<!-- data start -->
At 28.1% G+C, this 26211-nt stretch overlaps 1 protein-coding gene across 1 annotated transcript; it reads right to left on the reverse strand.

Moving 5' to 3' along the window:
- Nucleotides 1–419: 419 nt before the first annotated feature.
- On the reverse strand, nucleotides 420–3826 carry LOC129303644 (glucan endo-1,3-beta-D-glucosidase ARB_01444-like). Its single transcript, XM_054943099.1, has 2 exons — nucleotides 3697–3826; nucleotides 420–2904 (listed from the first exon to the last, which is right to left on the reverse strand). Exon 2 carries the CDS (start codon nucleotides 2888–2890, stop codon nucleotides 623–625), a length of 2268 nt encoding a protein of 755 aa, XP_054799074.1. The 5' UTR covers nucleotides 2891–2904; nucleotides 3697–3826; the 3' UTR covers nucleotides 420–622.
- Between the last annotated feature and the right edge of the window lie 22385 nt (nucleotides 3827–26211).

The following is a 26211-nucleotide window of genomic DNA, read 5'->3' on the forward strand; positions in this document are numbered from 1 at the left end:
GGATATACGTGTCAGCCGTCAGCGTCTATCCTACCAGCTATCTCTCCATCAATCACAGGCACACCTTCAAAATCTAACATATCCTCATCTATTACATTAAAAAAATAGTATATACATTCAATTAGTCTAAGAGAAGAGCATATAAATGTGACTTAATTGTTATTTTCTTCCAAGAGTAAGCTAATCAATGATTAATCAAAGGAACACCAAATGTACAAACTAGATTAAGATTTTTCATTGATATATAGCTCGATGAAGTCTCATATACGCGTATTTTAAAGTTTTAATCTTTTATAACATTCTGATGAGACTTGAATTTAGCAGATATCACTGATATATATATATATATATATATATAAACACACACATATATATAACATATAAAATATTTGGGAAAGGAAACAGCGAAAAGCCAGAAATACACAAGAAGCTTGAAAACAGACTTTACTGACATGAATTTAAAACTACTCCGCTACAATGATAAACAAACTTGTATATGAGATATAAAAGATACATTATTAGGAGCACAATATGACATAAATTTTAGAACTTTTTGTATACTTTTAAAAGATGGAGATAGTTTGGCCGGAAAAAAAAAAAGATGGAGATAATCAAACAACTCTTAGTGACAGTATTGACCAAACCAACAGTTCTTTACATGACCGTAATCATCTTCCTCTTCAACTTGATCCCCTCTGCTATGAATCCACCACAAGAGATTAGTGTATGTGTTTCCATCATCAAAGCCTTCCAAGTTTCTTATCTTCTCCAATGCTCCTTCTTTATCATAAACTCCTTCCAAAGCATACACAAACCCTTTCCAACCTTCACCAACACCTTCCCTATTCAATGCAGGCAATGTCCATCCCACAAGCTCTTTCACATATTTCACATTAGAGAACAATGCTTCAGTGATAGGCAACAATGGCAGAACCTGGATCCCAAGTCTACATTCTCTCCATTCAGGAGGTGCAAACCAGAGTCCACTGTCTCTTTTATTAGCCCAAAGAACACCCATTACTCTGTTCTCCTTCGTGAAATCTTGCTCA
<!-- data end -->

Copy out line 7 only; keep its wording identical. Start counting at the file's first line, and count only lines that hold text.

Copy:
GGATATACGTGTCAGCCGTCAGCGTCTATCCTACCAGCTATCTCTCCATCAATCACAGGCACACCTTCAAAATCTAACATATCCTCATCTATTACATTAAAAAAATAGTATATACATTCAATTAGTCTAAGAGAAGAGCATATAAATGTGACTTAATTGTTATTTTCTTCCAAGAGTAAGCTAATCAATGATTAATCAAAGGAACACCAAATGTACAAACTAGATTAAGATTTTTCATTGATATATAGCTCGATGAAGTCTCATATACGCGTATTTTAAAGTTTTAATCTTTTATAACATTCTGATGAGACTTGAATTTAGCAGATATCACTGATATATATATATATATATATATATAAACACACACATATATATAACATATAAAATATTTGGGAAAGGAAACAGCGAAAAGCCAGAAATACACAAGAAGCTTGAAAACAGACTTTACTGACATGAATTTAAAACTACTCCGCTACAATGATAAACAAACTTGTATATGAGATATAAAAGATACATTATTAGGAGCACAATATGACATAAATTTTAGAACTTTTTGTATACTTTTAAAAGATGGAGATAGTTTGGCCGGAAAAAAAAAAAGATGGAGATAATCAAACAACTCTTAGTGACAGTATTGACCAAACCAACAGTTCTTTACATGACCGTAATCATCTTCCTCTTCAACTTGATCCCCTCTGCTATGAATCCACCACAAGAGATTAGTGTATGTGTTTCCATCATCAAAGCCTTCCAAGTTTCTTATCTTCTCCAATGCTCCTTCTTTATCATAAACTCCTTCCAAAGCATACACAAACCCTTTCCAACCTTCACCAACACCTTCCCTATTCAATGCAGGCAATGTCCATCCCACAAGCTCTTTCACATATTTCACATTAGAGAACAATGCTTCAGTGATAGGCAACAATGGCAGAACCTGGATCCCAAGTCTACATTCTCTCCATTCAGGAGGTGCAAACCAGAGTCCACTGTCTCTTTTATTAGCCCAAAGAACACCCATTACTCTGTTCTCCTTCGTGAAATCTTGCTCA